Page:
Against the Current, No. 131, November/December 2007

Against the Current, No. 131, November/December 2007

Regime Dis-Credited

— The Editors

THE CREDIT CRISIS rocketing through the global financial system in August and September is the leading indicator of serious economic turbulence. The stock market’s 1000-point roller-coaster slide, down when the shock hit and back up when the Federal Reserve cut interest rates by a half percent, was the first wave. As of late October, globally and in the United States, markets were falling again as analysts warned that the credit and housing market crunch could pull the U.S. economy into recession — though when is not really predictable....

Race and Class: What the Jena 6 Case Shows

— Malik Miah

SOME 50,000 PEOPLE converged on the small Louisiana town of Jena on September 20. The protest shook up not only the two-stoplight town but sent a loud siren across the country. The 85% white population had never seen anything like this — a Black-led protest against modern-day racism....

The Movement Comes to Jena

— Joanna Dubinsky

THE HUMID AIR felt electric as the sun ascended over the hundreds of buses idling a 20-mile stretch of Louisiana Route 49, the gateway to the rural hometown of the Jena 6. It was 6 AM, September 20, 2007 — the day Mychal Bell was initially scheduled to be sentenced for his role in the beating of a white classmate — and northeast central Louisiana, on the border of Mississippi, was looking anything but sleepy....

Facing the Toyota "Pattern"

— Dianne Feeley

HIGHLY PRAISED AS a “breakthrough” in the mainstream and business press, the new United Auto Workers contract at General Motors is a stunning retreat for the union, threatening the existence of most high-paying production jobs throughout the U.S. auto industry. Skilled trades face drastic downsizing through outsourcing and combining of the trades....

The Sub-Prime Market Crisis

— Nomi Prins

IT WASN’T UNTIL I flew to the United Kingdom on Saturday, September 15th, that the globalized nature of the sub-prime contagion really hit home, as it were, for me. On my flight over, I grabbed a copy of the UK Telegraph newspaper, the front page of which looked like something shot at a Great Depression bread line....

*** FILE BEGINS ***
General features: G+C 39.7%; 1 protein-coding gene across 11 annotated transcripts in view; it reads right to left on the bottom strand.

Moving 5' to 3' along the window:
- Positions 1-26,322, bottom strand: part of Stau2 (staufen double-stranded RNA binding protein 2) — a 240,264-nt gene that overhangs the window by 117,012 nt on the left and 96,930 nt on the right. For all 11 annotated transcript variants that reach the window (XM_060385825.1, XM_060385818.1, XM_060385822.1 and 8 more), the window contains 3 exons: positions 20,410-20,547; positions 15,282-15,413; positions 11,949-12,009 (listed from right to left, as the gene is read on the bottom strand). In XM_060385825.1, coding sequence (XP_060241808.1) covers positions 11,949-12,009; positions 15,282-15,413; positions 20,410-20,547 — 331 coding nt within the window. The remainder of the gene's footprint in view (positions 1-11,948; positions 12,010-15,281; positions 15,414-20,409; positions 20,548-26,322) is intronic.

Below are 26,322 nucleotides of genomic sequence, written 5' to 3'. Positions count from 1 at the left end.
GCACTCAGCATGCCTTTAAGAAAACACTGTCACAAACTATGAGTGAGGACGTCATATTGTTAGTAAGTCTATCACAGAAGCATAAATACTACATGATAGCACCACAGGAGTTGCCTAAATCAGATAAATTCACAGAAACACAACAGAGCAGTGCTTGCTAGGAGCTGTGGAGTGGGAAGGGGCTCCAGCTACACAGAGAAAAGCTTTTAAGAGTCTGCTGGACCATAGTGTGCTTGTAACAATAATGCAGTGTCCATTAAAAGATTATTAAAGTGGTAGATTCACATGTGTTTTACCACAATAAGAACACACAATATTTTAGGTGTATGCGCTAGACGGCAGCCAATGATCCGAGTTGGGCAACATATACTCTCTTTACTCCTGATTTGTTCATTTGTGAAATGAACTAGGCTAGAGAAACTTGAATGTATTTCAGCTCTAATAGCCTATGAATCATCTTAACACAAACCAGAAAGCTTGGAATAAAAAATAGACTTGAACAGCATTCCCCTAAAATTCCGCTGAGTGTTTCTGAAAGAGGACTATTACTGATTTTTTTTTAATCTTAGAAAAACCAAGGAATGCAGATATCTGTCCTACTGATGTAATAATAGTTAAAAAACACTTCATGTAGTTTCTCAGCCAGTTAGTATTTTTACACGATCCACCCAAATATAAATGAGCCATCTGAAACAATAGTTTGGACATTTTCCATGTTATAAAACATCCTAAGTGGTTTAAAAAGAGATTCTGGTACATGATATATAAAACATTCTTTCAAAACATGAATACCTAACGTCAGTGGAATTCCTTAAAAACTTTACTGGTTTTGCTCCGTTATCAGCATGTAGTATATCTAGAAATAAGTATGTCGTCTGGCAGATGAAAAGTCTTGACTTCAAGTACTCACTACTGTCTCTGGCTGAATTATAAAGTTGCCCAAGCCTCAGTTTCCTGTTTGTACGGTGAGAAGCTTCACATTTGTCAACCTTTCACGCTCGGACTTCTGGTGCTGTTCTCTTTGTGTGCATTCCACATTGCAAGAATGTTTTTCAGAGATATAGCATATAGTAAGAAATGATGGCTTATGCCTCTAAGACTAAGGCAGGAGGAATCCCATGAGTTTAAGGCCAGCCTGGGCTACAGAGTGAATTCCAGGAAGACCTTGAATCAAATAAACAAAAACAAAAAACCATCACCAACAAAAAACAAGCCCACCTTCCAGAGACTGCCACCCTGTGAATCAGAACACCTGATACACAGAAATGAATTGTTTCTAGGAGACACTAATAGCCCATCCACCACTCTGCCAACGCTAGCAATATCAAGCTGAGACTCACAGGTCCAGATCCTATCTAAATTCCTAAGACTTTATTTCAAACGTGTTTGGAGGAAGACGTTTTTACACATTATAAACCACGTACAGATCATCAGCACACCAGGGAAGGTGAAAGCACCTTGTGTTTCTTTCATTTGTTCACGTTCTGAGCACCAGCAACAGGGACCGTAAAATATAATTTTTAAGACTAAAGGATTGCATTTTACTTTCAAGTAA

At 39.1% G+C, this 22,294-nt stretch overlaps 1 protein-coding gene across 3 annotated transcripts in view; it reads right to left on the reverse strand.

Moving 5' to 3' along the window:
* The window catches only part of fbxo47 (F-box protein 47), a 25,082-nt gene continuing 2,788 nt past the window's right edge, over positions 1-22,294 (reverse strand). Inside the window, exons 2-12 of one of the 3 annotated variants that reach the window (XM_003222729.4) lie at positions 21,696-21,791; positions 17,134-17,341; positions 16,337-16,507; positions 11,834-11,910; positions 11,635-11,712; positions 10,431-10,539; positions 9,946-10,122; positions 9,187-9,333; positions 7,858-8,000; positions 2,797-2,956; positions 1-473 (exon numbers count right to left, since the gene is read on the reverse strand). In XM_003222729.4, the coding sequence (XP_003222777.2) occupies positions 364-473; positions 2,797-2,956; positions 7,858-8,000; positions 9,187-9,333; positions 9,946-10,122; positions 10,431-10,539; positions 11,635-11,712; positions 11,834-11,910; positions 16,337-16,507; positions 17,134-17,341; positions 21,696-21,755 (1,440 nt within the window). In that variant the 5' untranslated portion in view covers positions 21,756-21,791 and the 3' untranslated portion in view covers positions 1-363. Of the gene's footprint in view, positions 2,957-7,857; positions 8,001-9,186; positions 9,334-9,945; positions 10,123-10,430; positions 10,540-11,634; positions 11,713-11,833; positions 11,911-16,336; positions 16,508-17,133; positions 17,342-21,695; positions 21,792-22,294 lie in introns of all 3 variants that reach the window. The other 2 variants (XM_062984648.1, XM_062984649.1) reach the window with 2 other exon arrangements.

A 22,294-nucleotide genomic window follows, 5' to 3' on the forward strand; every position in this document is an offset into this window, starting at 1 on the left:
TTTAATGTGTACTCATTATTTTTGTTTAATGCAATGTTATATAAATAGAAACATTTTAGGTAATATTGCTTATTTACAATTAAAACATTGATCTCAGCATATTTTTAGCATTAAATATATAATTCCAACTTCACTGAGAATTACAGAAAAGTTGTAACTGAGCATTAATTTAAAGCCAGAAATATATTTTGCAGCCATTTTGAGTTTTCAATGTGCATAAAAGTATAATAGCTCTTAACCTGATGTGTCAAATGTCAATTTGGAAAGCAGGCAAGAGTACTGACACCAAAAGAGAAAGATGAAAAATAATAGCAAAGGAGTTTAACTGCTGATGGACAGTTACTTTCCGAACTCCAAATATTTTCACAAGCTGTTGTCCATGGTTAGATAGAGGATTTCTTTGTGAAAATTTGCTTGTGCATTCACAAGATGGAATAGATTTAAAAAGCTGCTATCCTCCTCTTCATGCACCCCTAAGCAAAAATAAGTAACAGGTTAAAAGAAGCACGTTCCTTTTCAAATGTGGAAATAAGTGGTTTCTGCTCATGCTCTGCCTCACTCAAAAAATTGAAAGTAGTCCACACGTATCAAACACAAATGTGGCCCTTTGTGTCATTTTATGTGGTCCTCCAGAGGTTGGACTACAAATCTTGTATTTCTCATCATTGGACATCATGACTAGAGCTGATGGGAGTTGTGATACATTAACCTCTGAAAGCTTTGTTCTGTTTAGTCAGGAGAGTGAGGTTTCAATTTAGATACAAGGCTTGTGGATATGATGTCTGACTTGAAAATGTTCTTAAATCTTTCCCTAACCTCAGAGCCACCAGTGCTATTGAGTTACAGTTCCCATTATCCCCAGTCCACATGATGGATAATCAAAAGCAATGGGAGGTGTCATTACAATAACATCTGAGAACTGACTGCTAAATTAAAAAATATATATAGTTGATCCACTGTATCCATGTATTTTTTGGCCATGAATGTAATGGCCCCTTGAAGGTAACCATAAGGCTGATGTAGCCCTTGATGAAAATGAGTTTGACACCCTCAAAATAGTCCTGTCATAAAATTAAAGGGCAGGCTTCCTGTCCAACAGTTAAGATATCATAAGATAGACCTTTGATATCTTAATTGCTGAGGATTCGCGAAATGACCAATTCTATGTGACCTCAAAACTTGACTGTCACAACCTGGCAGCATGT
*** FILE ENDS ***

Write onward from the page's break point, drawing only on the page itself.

Report from Dubai

— Vicky Francis

 DUBAI — THIS GULF emirate is shaping up into a key tourist destination. For golf, luxury hotels and high-end shopping, it is firmly established as a key player in the Middle East region. Dubai’s geographical location means it can position itself as a meeting point between east and west, a global business hub for the 21st century....

A Left Voice in Pakistan

— an interview with Farooq Tariq

FOLLOWING THE OCTOBER 18 attack on the massive procession into Karachi welcoming Benazir Bhutto back from an eight-year exile, Farooq Tariq, General Secretary of the Labour Party Pakistan, expressed his solidarity with the families of the more than 135 killed and 540 injured. The day afterward, at a crowded press conference in Lahore, he pointed out....

Review: Political War Over Palestine

— David Finkel

IT HAS BECOME impossible to review titles like these, or discuss the issues they raise, without reference to the rise of an exceptionally vicious campaign against critical activist voices and academic scholarship on Palestine and Israel....

An October for Us, for Russia and for the Whole World

— an appeal from Russian Intellectuals and Artists

THIS APPEAL FROM Russian intellectuals and artists on the 90th anniversary of the Russian October Revolution comes to us from veteran leftists, social democrats, artists and even children of Left Oppositionists, most of them politically active at least since the Gorbachev years of glasnost and perestroika. It has been abridged here for space reasons....

The Russian Revolution Ninety Years After

— David Mandel

THE OCTOBER REVOLUTION of 1917 in Russia was the most influential political event of the 20th century. But since history is written by the victors, it is not well known that October was the opening shot of a vast and powerful challenge to capitalism that swept the industrial world and had strong echoes in colonial countries. Between 1918 and 1921 union membership and days lost in strikes everywhere reached new heights, while the ranks of the revolutionary wing of the socialist movement swelled....

Introduction to When the UAW Was Young

— Charles Williams

THE FOLLOWING INTERVIEW with Erwin and Estar Baur was conducted by Dianne Feeley on behalf of the ATC editorial board. Erwin and Estar met in Cleveland in 1937 at a dance sponsored by the Socialist Party. Estar was at that time a member of the Young People’s Socialist League, while Erwin’s involvement in socialist politics dated back to 1934 when he co-founded a high school socialist club in Struthers, Ohio....